Publication Type: Fiscal Impact, Regional Modeling, Cost of Living, Housing, Labor Force and Labor Markets, Public Policy, Taxation, Wages and Compensation
Authors: Durrenberger, Tom; Dewey, James F.; Denslow, David
Division: Economic Analysis
Local governments in Florida are concerned that the same soaring house prices that have boosted their revenue base have also increased the wages they have to pay to attract a qualified work force, especially relative to similar local governments in many other states where the housing boom has been less remarkable. The doubling of Florida house prices over the past six years that increased local property tax revenue raises concerns that a shortage of affordable housing will undermine their efforts to recruit and retain employees. In this article, we note that the relevant determinant of how wages will change in the long run is the implicit rent of owner‐occupied housing—which is theoretically equivalent to user cost of housing—and the actual rent of apartments and rented houses in an area.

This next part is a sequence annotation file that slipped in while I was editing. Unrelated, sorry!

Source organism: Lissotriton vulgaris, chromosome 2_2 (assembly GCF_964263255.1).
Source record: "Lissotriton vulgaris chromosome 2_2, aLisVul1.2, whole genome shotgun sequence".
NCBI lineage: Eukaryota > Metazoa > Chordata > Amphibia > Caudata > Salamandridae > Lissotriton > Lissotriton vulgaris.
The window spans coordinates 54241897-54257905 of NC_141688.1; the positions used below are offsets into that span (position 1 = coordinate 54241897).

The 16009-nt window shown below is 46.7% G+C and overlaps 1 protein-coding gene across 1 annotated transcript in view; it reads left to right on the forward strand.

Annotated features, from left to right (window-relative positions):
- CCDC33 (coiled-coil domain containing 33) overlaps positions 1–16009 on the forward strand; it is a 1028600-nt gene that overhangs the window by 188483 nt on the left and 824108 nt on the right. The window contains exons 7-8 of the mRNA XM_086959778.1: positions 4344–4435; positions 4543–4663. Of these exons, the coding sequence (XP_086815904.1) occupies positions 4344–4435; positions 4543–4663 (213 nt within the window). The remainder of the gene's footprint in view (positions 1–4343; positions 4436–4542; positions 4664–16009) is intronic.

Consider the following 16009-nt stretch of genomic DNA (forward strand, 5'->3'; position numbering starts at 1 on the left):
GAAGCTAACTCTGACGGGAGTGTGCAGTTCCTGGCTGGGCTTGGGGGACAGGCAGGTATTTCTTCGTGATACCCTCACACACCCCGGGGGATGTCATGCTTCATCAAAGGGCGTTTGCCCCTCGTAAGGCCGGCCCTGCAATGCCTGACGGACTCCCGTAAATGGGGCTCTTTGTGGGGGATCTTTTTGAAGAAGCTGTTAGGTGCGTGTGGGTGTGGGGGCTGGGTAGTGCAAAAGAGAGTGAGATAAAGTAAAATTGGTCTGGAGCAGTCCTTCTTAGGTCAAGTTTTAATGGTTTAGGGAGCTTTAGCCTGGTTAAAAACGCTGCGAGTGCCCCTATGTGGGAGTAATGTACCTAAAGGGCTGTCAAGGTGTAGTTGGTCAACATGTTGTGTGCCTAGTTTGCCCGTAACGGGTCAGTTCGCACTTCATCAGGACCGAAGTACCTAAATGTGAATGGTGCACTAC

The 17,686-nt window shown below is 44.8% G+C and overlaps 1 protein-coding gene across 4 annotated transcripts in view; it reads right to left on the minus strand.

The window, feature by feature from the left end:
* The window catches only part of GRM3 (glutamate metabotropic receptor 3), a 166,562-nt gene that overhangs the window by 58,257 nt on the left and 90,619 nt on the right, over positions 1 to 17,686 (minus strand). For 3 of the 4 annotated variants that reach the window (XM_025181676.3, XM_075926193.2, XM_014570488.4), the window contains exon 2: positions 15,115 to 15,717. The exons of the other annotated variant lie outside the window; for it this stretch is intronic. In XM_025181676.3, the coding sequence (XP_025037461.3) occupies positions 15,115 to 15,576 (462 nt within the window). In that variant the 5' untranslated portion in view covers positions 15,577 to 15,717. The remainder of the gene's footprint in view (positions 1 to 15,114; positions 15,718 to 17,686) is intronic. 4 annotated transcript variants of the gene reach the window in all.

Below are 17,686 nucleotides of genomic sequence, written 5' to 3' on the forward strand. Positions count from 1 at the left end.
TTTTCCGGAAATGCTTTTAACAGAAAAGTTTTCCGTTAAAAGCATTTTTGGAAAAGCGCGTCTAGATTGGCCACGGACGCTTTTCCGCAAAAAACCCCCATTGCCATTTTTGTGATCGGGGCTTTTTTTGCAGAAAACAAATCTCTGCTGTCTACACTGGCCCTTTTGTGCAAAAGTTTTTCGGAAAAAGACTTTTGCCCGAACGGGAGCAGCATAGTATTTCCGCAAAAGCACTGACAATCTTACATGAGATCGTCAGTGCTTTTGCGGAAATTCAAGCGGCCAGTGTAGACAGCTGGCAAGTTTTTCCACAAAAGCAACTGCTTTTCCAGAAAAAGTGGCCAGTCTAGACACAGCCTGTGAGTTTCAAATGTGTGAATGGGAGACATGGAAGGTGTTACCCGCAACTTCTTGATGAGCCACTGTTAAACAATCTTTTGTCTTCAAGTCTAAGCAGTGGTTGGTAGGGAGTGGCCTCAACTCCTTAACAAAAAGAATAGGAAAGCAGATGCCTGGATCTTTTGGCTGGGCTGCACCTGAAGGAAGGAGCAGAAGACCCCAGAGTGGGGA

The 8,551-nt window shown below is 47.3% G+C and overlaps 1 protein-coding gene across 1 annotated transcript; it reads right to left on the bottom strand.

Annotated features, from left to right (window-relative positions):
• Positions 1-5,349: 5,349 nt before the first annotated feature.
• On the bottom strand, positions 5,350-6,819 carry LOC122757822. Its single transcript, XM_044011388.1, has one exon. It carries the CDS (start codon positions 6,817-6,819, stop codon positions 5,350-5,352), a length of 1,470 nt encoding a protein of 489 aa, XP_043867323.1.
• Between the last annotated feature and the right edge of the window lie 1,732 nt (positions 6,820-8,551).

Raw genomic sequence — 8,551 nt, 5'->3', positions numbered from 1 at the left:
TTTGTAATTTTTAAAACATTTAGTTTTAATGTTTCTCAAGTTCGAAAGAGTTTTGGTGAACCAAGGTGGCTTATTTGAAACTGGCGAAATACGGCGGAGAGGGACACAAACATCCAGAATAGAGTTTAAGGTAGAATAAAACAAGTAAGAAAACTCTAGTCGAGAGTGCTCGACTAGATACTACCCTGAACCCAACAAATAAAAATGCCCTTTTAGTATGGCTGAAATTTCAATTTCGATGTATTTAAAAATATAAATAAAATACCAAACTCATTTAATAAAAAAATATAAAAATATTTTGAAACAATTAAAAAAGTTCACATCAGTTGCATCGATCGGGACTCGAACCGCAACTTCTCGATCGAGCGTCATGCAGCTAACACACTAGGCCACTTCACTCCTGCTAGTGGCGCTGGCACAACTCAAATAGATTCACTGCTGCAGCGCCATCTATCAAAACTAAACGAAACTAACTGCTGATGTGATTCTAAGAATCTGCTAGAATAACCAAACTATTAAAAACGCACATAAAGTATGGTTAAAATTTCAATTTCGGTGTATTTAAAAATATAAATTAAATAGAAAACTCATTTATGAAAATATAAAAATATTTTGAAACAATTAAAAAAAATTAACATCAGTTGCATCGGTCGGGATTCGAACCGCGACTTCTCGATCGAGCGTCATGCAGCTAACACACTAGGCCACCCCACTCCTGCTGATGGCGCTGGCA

Housing, Prices, Property taxes, Real estate, Taxes